Science groupies — unquestioning accepters of “the consensus”
The media and countless individuals treat the climate-change consensus dogma as Gospel Truth, leading to such extraordinary proposals as that by Professor of Law, Philippe Sands, QC, that “False claims from climate sceptics that humans are not responsible for global warming and that sea level is not rising should be scotched by an international court ruling”.

I would love to see any court take up the issue, which would allow us to make defenders of the orthodox view attempt to explain away all the data which demonstrate that global warming and climate change are not driven primarily by carbon dioxide.

The central point

Official alarms and established scientific institutions rely not on empirical data, established facts about temperature and CO2, but on computer models that are demonstrably wrong.

Those of us who believe that science should be empirical, that it should follow the data and change theories accordingly, become speechless in the face of climate-change dogma defended in the manner described above. It would be screamingly funny, if only those who do it were not our own “experts” and official representatives (10). Even the Gods are helpless in the face of such determined ignoring of reality (11).

___________________________________

(1)    For example, chapter 10 in Howard Thomas Brady, Mirrors and Mazes, 2016; ISBN 978-1522814689. For a more general argument that models are incapable of accurately simulating complex natural processes, see, O. H. Pilkey & L. Pilkey-Jarvis, Useless Arithmetic: Why Environmental Scientists Can’t Predict the Future, Columbia University Press, 2007
(2)    “40’s to 70’s cooling, CO2 rising?”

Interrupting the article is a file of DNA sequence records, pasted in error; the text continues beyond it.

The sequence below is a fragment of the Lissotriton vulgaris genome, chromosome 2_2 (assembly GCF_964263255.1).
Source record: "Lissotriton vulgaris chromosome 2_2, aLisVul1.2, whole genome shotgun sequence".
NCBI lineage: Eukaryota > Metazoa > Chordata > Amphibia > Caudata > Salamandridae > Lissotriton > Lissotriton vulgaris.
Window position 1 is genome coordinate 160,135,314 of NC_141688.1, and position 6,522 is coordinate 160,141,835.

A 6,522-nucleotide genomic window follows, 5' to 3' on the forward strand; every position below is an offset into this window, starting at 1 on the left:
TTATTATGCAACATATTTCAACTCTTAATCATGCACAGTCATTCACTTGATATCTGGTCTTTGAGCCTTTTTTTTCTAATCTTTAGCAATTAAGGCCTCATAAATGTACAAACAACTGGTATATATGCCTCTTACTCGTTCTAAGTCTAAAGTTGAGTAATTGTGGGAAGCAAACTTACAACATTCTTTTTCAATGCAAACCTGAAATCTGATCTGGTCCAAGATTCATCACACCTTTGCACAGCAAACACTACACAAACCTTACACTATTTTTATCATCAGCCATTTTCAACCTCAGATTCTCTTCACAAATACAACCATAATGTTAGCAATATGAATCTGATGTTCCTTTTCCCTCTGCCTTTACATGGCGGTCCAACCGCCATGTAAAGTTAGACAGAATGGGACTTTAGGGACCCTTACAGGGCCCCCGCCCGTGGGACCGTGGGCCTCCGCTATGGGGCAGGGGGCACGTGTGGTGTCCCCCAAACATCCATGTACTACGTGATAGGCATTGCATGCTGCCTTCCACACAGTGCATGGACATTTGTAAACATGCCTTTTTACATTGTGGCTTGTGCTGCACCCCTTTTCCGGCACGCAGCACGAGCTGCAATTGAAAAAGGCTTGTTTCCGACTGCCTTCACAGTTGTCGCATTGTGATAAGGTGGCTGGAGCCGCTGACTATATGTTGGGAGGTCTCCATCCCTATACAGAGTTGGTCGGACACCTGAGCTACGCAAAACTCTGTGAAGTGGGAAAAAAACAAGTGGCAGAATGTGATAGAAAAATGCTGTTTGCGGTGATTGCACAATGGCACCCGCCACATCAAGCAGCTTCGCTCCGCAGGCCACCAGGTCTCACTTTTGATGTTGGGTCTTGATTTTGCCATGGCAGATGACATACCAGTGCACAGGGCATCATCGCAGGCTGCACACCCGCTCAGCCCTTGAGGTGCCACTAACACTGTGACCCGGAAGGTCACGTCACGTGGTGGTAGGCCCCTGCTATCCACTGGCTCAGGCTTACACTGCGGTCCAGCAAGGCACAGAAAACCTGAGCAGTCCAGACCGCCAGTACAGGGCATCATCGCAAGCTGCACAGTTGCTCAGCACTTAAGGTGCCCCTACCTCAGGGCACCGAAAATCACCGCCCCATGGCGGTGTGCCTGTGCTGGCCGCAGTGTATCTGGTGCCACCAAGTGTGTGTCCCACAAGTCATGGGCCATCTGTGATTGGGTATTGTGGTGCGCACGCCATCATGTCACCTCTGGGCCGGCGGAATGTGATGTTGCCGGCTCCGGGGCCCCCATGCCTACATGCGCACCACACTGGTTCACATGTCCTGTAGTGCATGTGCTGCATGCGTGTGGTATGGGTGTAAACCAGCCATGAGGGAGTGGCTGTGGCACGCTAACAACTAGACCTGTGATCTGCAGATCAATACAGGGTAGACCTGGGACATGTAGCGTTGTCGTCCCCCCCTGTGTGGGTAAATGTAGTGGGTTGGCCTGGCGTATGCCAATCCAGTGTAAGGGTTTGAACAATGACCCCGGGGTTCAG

(3)    Thomas C. Peterson, William M. Connolley & John Fleck, “The myth of the 1970s global cooling scientific consensus”, Bulletin of the American Meteorological Society, September 2008, 1325-37
(4)    “History rewritten, Global Cooling from 1940 – 1970, an 83% consensus, 285 papers being ‘erased’”; 1970s Global Cooling Scare; 1970s Global Cooling Alarmism
(5)    Climate Change: Evidence & Causes—An Overview from the Royal   Society and the U.S. National Academy of Sciences, National Academies Press; ISBN 978-0-309-30199-2
(6)    Relevant bits of (e) are cited in a review, Henry H. Bauer, “Climate-change science or climate-change propaganda?”, Journal of Scientific Exploration, 29 (2015) 621-36
(7)    The 97% consensus on global warming
(8) Thomas S. Kuhn, The Structure of Scientific Revolutions. Chicago: University of Chicago Press, 1970; Bernard Barber, “Resistance by scientists to scientific discovery”, Science, 134 (1961) 596–602. Gunther Stent, “Prematurity and uniqueness in   scientific discovery”, Scientific American, December 1972, pp. 84-93. Hook, Ernest B. (ed), Prematurity in Scientific Discovery: On Resistance and Neglect, University of California Press, 2002
(9)    Dennis Bray, “The scientific consensus of climate change revisited”, Environmental Science & Policy, 13 (2010) 340 –50; see also “The myth of the Climate Change ‘97%’”, Wall Street Journal, 27 May 2014, p. A.13, by Joseph Bast & Roy Spencer
(10) My mother’s frequent repetitions engraved in my mind the German folk-saying, “Wenn der Narr nicht mein wär’, lacht’ ich mit”. Google found it in the Deutsches sprichwörter-lexikon edited by Karl Friedrich Wilhelm Wander (#997, p. 922)
(11)  “Mit der Dummheit kämpfen Götter selbst vergebens”; Friedrich Schiller, Die Jungfrau von Orleans.

 

Posted in consensus, denialism, global warming, media flaws, peer review, resistance to discovery, science is not truth, science policy, scientism, unwarranted dogmatism in science | Tagged: , , | 6 Comments »

The banality of evil — Psychiatry and ADHD

Posted by Henry Bauer on 2017/04/25

“The banality of evil” is a phrase coined by Hannah Arendt when writing about the trial of Adolf Eichmann who had supervised much of the Holocaust. The phrase has been much misinterpreted and misunderstood. Arendt was pointing to the banality of Eichmann, who “had no motives at all” other than “an extraordinary diligence in looking out for his personal advancement”; he “never realized what he was doing … sheer thoughtlessness … [which] can wreak more havoc than all the evil instincts” (1). There was nothing interesting about Eichmann. Applying Wolfgang Pauli’s phrase, Eichmann was “not even wrong”: one can learn nothing from him other than that evil can result from banality, from thoughtlessness. As Edmund Burke put it, “The only thing necessary for the triumph of evil is for good men to do nothing” — and not thinking is a way of doing nothing.